Many technology initiatives designed to bring about change within organizations do not work properly when you compare the performance obtained with the performance expected.
In most cases, this failure occurs because, despite new project management systems having been implemented, it has not been possible to truly change the operational fabric of the company.
The premise mistakenly assumes "our team will use new methods, new technologies, processes and work systems, as they are designed or told to use them."
The reality is very different, the fact that the corporate structures decide to adopt a new methodology of work does not mean that they are implemented automatically in the practical terrain of each day. In order for the application to be carried out correctly, there must be a teaching process and control systems that guarantee this.
Without this, the result is that despite acting according to the new methodologies, in the background they are still acting according to the old systems, using the new methodologies as a patch to save appearances. In this way, duplications are generated that not only do not increase productivity, but can even reduce it.
In addition, in these situations where the users of the new tool are not used to defining exactly the linkage between talent and technology, it is usual to allow for the practice known as IT shadowing. When an employee or team faces a challenge in their work for which there is no technological solution, they will seek solutions in the market and will try to adopt them spontaneously. In large organizations, this leads to a clear erosion in workflows and a lack of visibility over the corporate technology portfolio.
Therefore, when evaluating the results obtained by the company after the application of the new working methodologies, it is possible that the results originally expected will not be obtained. However, it is not necessarily because the new technologies or working methods are not efficient, but that they have not been properly implemented. Often this implies a lack of attention to the specific needs of employees; to their ways of using technology; and a lack of interest in identifying the causes of friction.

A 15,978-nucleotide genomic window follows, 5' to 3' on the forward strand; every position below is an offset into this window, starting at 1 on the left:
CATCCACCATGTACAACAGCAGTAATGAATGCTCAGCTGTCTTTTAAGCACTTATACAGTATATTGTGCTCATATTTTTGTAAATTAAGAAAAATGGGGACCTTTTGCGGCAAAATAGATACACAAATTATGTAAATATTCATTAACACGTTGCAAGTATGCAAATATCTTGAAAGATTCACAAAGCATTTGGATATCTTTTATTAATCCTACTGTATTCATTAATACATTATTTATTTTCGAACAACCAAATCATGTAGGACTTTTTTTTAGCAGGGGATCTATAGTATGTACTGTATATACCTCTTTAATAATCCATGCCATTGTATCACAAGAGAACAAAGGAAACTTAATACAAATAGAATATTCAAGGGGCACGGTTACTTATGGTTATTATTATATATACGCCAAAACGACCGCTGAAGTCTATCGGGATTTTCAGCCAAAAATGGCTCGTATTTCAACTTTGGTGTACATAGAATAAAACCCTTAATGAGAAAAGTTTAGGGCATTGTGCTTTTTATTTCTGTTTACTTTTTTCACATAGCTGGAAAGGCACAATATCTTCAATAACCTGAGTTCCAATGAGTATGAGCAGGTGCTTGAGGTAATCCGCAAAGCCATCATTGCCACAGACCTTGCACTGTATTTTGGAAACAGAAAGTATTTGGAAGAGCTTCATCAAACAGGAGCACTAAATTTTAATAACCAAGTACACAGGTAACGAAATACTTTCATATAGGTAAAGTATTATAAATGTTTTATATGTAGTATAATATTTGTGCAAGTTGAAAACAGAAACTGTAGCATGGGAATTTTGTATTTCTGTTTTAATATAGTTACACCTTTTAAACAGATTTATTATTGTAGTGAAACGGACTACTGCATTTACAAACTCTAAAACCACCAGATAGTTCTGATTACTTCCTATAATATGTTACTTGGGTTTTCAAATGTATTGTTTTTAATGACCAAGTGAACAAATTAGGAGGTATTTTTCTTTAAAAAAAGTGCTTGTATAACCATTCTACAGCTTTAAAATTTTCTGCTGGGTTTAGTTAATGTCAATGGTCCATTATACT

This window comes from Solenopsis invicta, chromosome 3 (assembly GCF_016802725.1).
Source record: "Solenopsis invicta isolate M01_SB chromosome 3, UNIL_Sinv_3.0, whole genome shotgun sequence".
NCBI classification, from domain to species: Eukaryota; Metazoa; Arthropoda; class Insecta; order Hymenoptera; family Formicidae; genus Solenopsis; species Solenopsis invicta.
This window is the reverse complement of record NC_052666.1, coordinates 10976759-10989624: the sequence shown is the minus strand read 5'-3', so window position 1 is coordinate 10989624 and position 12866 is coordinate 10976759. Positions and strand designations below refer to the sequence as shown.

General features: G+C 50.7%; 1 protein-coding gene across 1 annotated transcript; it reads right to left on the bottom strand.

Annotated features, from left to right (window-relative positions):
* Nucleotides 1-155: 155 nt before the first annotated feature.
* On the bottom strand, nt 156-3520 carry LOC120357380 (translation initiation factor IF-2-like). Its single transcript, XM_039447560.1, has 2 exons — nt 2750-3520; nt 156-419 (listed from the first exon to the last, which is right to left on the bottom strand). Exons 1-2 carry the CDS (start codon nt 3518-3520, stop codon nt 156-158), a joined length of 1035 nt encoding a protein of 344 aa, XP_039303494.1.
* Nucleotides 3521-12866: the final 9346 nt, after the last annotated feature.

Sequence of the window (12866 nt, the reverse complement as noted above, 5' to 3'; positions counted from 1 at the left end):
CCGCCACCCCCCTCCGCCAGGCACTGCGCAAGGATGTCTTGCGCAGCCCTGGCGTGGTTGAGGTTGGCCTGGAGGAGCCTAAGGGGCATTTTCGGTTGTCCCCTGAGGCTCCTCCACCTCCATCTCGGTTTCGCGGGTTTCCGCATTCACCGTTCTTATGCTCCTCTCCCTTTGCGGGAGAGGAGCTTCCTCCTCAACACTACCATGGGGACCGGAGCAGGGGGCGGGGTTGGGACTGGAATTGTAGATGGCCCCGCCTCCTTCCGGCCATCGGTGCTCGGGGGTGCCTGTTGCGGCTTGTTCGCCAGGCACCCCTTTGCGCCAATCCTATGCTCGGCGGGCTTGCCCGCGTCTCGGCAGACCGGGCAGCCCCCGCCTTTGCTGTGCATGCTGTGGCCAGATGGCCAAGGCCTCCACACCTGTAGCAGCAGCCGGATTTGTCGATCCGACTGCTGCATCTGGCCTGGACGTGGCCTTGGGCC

Organizational change management: the missing piece of the puzzle
Organizational change management is the missing piece that allows for change management to be properly implemented in a company. It is responsible for managing the changes in the structure of a company, both at the role distribution level and in the most cultural and personal aspect, to successfully implement a new working methodology.
Expressed in another way, organizational change management takes care of the more personal and human facet of change, which is usually implemented in a practical way through internal projects.
With all of this, it aims to focus on what has been proven to be the main cause of failure in the implementation of new methodologies. These are not technological problems or software failures, but the human factor: motivation, expectations, alignment between the needs of the organization and needs of daily performance, training, and so on.
However, at present most of the companies that intend to implement change in their work routines continue to focus their attention on other aspects and assuming some myths such as those set out below.
Myth 1: The more technology, the better
Undoubtedly, technology has revolutionized our lives, as well as the world of business. However, more technological sophistication does not necessarily imply greater productivity or efficiency at work.
Properly implemented, new technologies can make an infinite number of resources available to workers that allow them to be more productive, both in person and remotely. It also improves communication and coordination of working groups.